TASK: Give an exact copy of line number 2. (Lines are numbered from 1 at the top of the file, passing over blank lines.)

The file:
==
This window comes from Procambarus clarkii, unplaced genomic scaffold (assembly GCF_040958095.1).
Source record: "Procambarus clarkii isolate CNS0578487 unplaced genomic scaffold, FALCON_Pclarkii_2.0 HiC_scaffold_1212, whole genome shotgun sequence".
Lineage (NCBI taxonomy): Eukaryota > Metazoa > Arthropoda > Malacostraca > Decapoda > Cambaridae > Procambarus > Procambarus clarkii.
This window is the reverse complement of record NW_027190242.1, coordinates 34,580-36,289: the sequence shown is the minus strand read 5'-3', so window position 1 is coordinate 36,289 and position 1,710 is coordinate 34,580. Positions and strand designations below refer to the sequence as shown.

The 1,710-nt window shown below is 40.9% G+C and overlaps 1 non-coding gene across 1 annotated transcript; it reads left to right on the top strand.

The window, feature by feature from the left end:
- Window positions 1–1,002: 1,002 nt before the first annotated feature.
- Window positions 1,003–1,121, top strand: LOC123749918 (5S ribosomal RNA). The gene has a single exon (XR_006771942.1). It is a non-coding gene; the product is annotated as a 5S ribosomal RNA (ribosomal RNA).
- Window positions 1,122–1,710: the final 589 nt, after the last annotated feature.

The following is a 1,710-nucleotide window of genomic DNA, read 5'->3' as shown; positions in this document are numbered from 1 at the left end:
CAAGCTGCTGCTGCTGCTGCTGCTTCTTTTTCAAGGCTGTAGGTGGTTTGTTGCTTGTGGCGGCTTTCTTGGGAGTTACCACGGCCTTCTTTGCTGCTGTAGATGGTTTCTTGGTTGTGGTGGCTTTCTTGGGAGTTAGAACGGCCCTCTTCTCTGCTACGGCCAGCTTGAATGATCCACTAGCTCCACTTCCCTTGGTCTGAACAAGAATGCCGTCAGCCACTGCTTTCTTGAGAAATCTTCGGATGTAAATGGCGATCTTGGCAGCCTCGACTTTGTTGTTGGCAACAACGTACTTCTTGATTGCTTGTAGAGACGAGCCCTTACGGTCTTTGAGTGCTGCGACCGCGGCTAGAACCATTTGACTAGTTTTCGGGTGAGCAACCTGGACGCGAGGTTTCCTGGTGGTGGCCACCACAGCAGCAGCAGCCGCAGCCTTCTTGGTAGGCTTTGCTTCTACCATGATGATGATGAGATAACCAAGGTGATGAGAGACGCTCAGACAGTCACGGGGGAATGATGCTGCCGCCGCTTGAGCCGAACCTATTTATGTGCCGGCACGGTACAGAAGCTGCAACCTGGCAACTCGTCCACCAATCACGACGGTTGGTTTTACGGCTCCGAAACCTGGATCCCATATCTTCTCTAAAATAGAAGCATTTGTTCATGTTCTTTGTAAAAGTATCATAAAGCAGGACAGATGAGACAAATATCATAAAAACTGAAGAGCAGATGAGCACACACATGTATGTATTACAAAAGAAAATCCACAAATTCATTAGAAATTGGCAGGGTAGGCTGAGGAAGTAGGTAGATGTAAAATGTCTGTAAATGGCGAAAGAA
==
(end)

Source record: "Procambarus clarkii isolate CNS0578487 unplaced genomic scaffold, FALCON_Pclarkii_2.0 HiC_scaffold_1212, whole genome shotgun sequence".